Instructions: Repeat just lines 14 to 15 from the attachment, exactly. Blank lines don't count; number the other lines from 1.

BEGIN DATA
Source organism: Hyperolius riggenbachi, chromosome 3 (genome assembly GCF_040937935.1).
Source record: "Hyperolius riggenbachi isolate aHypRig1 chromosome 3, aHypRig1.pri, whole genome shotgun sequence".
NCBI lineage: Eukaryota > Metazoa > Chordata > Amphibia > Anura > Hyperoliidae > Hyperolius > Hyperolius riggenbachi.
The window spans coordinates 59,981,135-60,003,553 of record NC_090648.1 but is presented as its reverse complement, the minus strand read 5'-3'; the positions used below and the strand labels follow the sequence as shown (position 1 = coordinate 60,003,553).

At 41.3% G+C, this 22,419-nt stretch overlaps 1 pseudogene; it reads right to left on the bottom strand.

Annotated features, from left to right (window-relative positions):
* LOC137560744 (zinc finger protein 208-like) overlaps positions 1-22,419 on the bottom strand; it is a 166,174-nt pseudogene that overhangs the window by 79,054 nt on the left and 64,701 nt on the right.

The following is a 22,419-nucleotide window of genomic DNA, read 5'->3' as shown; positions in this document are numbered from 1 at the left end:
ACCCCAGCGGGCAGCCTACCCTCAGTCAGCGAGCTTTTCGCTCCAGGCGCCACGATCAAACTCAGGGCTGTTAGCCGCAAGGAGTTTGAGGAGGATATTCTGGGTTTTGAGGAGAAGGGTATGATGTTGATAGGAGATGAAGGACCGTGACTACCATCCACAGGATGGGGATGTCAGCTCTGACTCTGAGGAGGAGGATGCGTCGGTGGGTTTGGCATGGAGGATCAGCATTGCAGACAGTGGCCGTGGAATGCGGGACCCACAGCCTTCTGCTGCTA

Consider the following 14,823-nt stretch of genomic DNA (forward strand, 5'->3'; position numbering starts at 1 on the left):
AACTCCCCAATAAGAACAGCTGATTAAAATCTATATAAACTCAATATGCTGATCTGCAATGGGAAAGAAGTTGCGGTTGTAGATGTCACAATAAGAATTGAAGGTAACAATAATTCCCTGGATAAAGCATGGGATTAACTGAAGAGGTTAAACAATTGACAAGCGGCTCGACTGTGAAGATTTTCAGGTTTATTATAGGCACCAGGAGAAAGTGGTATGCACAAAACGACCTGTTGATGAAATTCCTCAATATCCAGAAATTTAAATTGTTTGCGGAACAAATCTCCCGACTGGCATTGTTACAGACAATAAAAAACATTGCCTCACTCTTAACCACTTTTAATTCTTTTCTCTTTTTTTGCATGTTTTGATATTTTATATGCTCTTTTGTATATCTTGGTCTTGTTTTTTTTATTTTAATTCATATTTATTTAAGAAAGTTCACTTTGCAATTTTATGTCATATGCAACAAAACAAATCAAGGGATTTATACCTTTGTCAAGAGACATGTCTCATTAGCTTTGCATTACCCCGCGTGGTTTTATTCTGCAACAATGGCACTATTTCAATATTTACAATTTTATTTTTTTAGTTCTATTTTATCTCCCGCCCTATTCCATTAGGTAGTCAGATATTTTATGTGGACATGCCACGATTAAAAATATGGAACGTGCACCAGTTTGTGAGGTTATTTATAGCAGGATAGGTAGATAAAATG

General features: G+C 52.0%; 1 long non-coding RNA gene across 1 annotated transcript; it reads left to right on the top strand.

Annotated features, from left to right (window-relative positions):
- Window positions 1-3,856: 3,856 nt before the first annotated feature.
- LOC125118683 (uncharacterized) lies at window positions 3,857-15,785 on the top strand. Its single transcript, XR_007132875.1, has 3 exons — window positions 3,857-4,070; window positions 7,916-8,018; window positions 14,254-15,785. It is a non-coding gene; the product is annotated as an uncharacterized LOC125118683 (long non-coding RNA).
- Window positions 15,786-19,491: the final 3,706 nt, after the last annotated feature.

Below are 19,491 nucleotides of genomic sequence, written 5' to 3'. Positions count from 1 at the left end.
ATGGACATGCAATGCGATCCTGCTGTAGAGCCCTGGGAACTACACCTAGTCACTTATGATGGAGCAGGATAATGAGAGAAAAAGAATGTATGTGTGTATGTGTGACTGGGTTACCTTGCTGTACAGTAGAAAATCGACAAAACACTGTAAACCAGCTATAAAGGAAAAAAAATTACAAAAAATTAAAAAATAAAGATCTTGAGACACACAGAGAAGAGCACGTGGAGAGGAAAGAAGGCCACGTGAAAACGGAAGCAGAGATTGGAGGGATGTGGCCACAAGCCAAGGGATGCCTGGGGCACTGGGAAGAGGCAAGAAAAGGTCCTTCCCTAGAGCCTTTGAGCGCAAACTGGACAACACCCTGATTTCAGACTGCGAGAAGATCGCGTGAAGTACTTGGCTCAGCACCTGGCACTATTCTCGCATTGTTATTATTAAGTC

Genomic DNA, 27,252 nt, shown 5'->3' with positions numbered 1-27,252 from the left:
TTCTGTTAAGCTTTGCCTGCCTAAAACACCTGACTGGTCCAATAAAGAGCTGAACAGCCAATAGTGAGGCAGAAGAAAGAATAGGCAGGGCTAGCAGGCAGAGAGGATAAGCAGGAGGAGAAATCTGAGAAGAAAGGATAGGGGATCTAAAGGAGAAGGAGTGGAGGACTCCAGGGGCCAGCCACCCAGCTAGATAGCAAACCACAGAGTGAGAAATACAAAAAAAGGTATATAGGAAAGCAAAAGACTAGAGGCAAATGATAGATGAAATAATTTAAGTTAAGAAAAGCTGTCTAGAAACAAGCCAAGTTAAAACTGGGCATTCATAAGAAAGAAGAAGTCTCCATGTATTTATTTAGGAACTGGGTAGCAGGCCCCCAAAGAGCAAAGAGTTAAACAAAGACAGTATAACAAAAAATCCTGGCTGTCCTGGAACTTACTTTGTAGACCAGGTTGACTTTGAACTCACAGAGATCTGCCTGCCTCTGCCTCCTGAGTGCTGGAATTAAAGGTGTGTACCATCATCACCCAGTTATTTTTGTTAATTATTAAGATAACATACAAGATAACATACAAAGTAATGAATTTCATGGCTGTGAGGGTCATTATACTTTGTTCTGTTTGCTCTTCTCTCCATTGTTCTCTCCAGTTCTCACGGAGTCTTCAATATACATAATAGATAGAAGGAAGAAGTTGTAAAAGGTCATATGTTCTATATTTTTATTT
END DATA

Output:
- Window positions 1-3,856: 3,856 nt before the first annotated feature.
- LOC125118683 (uncharacterized) lies at window positions 3,857-15,785 on the top strand. Its single transcript, XR_007132875.1, has 3 exons — window positions 3,857-4,070; window positions 7,916-8,018; window positions 14,254-15,785. It is a non-coding gene; the product is annotated as an uncharacterized LOC125118683 (long non-coding RNA).